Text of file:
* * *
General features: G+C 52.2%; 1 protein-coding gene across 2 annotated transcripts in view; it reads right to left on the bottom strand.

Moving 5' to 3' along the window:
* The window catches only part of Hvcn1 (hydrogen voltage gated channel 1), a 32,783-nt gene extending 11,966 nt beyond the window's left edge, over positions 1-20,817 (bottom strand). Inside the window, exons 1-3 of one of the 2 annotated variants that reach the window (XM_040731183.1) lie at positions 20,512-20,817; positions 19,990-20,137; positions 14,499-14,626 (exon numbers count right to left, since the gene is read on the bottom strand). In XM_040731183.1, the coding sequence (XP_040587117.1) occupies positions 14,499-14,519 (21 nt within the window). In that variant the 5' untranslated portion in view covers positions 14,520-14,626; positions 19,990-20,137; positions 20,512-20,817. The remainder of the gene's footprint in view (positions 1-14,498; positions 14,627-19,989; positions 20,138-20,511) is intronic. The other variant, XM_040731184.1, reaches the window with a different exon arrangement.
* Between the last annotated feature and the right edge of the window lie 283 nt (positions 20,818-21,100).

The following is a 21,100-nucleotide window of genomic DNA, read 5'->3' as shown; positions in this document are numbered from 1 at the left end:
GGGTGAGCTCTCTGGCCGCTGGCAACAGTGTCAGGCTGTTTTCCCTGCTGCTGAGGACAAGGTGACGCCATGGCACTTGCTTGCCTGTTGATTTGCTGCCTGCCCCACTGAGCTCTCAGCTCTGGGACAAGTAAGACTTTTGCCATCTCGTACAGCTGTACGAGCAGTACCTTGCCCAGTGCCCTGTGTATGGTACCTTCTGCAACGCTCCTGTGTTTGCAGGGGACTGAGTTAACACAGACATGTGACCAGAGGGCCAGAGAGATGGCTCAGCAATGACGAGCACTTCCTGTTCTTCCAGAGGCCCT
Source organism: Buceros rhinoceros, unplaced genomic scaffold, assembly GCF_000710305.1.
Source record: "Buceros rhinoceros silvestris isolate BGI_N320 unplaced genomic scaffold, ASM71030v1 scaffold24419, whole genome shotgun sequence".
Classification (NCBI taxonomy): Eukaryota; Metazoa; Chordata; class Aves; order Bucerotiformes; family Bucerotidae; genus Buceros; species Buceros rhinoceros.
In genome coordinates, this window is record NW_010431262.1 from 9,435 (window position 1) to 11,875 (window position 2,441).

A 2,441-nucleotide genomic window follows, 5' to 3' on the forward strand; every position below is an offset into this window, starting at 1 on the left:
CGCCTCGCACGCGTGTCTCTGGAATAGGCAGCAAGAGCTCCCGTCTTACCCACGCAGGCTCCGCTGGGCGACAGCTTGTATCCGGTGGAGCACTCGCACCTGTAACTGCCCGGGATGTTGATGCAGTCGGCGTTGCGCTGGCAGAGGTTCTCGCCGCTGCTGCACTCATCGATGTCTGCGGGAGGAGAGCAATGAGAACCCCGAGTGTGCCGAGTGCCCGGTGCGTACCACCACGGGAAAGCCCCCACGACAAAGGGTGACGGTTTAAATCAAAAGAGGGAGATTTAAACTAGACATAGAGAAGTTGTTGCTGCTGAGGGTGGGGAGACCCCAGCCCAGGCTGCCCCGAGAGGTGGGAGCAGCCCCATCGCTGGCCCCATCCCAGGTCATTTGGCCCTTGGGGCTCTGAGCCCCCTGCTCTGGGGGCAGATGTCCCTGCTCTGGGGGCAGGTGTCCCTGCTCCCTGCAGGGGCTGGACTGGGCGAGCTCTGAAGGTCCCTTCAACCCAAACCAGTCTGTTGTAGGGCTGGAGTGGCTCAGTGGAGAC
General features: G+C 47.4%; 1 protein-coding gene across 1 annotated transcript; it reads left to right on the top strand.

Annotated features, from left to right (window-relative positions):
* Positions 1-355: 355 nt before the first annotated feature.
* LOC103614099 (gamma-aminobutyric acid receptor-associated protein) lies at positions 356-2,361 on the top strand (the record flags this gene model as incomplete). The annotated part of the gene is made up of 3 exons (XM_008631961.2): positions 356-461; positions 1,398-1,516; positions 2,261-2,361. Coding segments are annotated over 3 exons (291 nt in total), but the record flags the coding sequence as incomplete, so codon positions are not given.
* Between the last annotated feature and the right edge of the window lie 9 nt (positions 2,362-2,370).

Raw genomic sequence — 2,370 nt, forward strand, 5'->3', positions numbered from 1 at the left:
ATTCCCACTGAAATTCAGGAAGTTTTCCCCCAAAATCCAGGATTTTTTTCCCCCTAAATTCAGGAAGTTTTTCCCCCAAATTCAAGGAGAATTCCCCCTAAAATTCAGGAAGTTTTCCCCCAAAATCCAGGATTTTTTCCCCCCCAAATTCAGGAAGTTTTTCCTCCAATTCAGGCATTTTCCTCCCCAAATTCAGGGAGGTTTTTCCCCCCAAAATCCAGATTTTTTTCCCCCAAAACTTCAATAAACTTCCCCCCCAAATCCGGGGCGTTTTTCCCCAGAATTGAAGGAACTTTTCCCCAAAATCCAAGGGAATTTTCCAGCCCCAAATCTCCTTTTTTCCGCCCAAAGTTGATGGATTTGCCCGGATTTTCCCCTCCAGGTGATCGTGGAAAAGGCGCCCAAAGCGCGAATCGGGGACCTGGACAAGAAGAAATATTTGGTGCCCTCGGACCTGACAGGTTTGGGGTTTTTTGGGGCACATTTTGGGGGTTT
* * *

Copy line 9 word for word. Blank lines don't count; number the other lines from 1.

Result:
Classification (NCBI taxonomy): Eukaryota; Metazoa; Chordata; class Aves; order Bucerotiformes; family Bucerotidae; genus Buceros; species Buceros rhinoceros.